A few years ago, I was taking an early morning flight home from Atlanta. Since it was 5 in the morning, I didn’t feel like standing outside to wait for a taxi, so I decided to use Uber.
As with most of my Uber experiences, the car arrived promptly, the driver was courteous and personable and the ride lasted no longer than expected.
That’s as much as I need as a passenger.
At the end of the ride, the driver thanked me and asked if I’d be willing to provide him with 5 stars for the ride?
Hold up, I thought.
If you’ve never taken an Uber before, after your ride has concluded, you’re prompted within the Uber app to provide the company with a driver/ride/experience rating on a 5-star scale (1 star being bad, 5 stars being great).
Not only are you prompted to rate the driver, but the driver is also prompted to rate you (the passenger).
According to Uber’s description of the star rating system, it’s intended for the protection of both the drivers and the passengers.
To ensure the quality of both the driver-partners and riders in the community, our rating system is a two-way street. Driver-partners must rate every completed trip, while riders have the opportunity to submit a rating along with comments.
Ratings, which are given on a scale of 1 to 5 stars, should be honest and reflective of the overall trip experience.
So, why my hesitation when being asked by my driver to provide him with 5 stars?
Well, up to that point, I didn’t realize it was a game.
Within that single question, I realized that their entire star rating system was nothing more than a mutual admiration society. An I’ll scratch your back, if you scratch mine transaction. The equivalent of a circa 1990’s link exchange.
Up until he asked me that question, I actually took those ratings seriously.
Frankly, at this point I don’t even remember the rating I ultimately gave him, but I’m sure it was 5 stars. And, in all honesty, after I left his car that morning I hadn’t really given it any further thought.
That was, until just recently.
Unless you’ve been sitting under a rock for the past few months, you’ve probably caught at least one or two of the controversies to hit Uber this year. To say it kindly, it hasn’t been a good 2017 for Uber so far.
From claims of sexual harassment, to a lawsuit for theft of intellectual property from Google (their investor) to a video of its figurehead, Travis Kalanick, screaming at one of its drivers, the company has been under constant fire.
Since the bad news began, it has seemed like a never-ending barrage of negative revelations that continue to pile up upon each other.
As a result, their detractors have started a hashtag campaign #DeleteUber, which according to reports, has resulted in between 200,000 to 500,000 app deletions. Or, in other words, lost customers.
I’ll be honest and say that, among the lost customers, I’m not one of them.
I still have my Uber app and I’m likely to use their service again in the near future.
That doesn’t mean that I support the things they did, nor does it mean that I’m a promoter (i.e. advocate) for their company.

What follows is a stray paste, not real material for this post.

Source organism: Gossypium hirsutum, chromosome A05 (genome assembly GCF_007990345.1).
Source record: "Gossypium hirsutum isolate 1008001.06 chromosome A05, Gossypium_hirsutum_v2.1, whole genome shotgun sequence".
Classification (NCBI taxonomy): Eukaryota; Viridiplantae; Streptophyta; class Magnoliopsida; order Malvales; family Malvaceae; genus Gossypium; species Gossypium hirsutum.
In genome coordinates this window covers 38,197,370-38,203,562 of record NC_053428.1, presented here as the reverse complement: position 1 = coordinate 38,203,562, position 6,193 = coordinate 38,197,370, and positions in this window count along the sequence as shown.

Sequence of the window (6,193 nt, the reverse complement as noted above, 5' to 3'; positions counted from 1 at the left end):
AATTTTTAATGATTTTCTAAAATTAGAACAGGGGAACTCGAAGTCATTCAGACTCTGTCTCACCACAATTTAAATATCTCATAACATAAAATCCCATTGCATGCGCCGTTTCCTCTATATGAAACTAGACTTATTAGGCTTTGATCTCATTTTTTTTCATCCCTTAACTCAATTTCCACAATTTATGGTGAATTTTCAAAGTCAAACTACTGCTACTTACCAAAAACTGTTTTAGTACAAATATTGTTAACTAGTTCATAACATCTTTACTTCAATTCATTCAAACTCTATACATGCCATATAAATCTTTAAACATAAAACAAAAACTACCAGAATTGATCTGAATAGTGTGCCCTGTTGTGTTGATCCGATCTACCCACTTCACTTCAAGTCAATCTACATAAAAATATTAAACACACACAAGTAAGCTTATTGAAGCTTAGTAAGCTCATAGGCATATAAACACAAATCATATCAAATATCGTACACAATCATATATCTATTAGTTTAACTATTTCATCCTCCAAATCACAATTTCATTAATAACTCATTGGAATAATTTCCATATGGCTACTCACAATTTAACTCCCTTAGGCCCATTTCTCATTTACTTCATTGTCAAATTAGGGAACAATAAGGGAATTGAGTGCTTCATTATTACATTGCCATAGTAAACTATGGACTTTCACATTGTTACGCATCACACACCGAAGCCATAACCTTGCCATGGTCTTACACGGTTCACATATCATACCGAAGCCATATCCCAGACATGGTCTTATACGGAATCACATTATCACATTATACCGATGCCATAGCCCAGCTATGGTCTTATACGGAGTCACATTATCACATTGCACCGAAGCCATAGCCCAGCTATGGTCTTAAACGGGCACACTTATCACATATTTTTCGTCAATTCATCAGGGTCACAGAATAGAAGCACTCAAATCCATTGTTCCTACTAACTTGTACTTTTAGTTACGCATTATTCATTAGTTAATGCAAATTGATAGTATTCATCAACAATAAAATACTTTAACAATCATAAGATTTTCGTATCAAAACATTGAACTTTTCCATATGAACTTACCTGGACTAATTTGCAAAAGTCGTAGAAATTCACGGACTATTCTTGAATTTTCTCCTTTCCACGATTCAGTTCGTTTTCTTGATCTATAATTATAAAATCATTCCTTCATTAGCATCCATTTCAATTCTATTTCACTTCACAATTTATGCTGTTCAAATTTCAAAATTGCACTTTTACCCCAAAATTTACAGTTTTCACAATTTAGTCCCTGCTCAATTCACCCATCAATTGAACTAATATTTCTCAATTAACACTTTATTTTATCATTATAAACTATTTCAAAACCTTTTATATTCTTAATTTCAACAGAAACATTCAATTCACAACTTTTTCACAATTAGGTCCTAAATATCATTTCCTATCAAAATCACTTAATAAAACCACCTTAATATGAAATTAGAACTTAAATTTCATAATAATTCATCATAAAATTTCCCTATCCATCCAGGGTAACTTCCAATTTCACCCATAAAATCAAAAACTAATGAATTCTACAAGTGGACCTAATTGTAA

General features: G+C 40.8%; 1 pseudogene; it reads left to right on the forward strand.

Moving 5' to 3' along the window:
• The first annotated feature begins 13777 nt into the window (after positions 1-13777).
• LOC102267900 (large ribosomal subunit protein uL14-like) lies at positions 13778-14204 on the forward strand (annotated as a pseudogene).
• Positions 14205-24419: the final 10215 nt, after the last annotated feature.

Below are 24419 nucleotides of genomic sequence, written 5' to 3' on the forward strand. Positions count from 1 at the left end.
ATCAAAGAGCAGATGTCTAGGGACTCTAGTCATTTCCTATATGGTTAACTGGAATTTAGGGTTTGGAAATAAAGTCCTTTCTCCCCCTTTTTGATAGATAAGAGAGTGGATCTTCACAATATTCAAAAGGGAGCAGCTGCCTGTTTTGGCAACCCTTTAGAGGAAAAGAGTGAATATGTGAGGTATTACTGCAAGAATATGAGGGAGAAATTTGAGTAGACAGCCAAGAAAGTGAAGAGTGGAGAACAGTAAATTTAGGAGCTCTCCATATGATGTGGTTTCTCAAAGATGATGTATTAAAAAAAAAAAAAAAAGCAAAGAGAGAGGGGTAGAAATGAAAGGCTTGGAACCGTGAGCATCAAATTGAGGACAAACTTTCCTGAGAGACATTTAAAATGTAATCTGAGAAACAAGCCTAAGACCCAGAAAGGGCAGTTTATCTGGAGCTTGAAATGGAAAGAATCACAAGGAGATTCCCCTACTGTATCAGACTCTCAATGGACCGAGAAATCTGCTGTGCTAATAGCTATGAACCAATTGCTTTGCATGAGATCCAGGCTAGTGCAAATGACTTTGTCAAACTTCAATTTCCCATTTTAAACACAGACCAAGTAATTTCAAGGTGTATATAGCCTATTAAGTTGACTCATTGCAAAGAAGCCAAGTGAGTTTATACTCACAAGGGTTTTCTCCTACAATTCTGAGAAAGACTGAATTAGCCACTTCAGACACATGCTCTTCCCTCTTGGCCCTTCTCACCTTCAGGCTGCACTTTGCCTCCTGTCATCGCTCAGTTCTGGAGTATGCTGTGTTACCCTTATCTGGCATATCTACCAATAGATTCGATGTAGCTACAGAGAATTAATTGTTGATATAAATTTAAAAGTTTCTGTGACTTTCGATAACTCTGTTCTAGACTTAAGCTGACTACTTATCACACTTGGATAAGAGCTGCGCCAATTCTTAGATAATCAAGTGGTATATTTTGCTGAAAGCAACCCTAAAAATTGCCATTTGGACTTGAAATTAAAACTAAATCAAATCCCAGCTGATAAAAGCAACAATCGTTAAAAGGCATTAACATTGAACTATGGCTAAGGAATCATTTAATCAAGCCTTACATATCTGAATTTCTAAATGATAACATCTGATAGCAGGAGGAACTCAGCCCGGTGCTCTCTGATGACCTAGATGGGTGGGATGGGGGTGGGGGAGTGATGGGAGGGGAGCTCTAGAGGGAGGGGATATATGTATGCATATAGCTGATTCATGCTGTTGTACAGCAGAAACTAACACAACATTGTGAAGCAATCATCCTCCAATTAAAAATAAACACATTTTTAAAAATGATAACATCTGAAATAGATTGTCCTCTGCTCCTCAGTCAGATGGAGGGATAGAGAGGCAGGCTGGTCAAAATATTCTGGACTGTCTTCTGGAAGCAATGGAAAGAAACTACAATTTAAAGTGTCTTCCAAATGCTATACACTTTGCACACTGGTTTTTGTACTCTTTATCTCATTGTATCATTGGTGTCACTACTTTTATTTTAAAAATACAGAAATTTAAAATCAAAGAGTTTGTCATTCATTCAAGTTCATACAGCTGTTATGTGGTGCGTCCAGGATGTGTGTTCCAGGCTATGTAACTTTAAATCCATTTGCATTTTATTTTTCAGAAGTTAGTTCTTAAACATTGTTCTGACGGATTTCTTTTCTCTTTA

In fact, given the stories that have come out, I wouldn’t dare endorse them. And, I’m guessing that they don’t have many promoters left willing to do so either.
BUT … they wouldn’t know that.
Because transactionally (A.K.A. their 5 star rating system), customers don’t have a problem with their product or service.
And even if they did have a problem, we already know that the drivers and riders are gaming the feedback system to support each other, so the data is inaccurate at best.
If this were a CSAT (Customer Satisfaction Survey), Uber would be winning in the minds of customers. If this were an NPS (Net Promoter Score) survey, they’d be DOA.
Uber has a problem. And, it’s not just the bad headlines.
Uber has a relationship problem.
Overall, customer relationships are so much greater than the transaction that occurs between the customer and the company.
A customer can have a bad transaction and still have a great relationship with a company. Much like a married couple could have an argument but still be in love.
[bctt tweet=”A customer can have a bad transaction and still have a great relationship with a company” username=”promoter_io”]
However, if the core relationship is poor, if there is no love between a couple, there is nothing that binds them together.
Uber may still have a lot of customers, but their future prospects are not looking bright, because relationally, people are not happy.
In the 5+ years that I’ve been using Uber for transportation, I haven’t once received an NPS survey from the company.
Never have I been asked to rate the company on a scale, only its drivers.
As far as Uber knows, based on the ride ratings I’ve provided, I’m a happy customer.
And, from a transactional perspective that’s fairly accurate, but it’s only a very small part of my story as a customer.
They know nothing about my intentions to ride with them in the future, or whether I might be willing to defend them in the comment section of a scathing story. Maybe I’m one step away from jumping on the #DeleteUber bandwagon or maybe I have some insights that could save their company.
But, Uber will never know this until they start caring less about the transaction and more about the relationship with their customers.
If Uber wants to get ahead of the problems they’re currently facing, they’re going to need to get serious about communicating with their customers.
This means engaging with each customer individually and in a meaningful manner. Listening to their needs and providing solutions.
Unfortunately their superficial 5-point rating game between driver and passenger isn’t going to cut it.
Like any couple facing challenges in their relationship, this may require therapy. In Uber’s case, that therapist is NPS.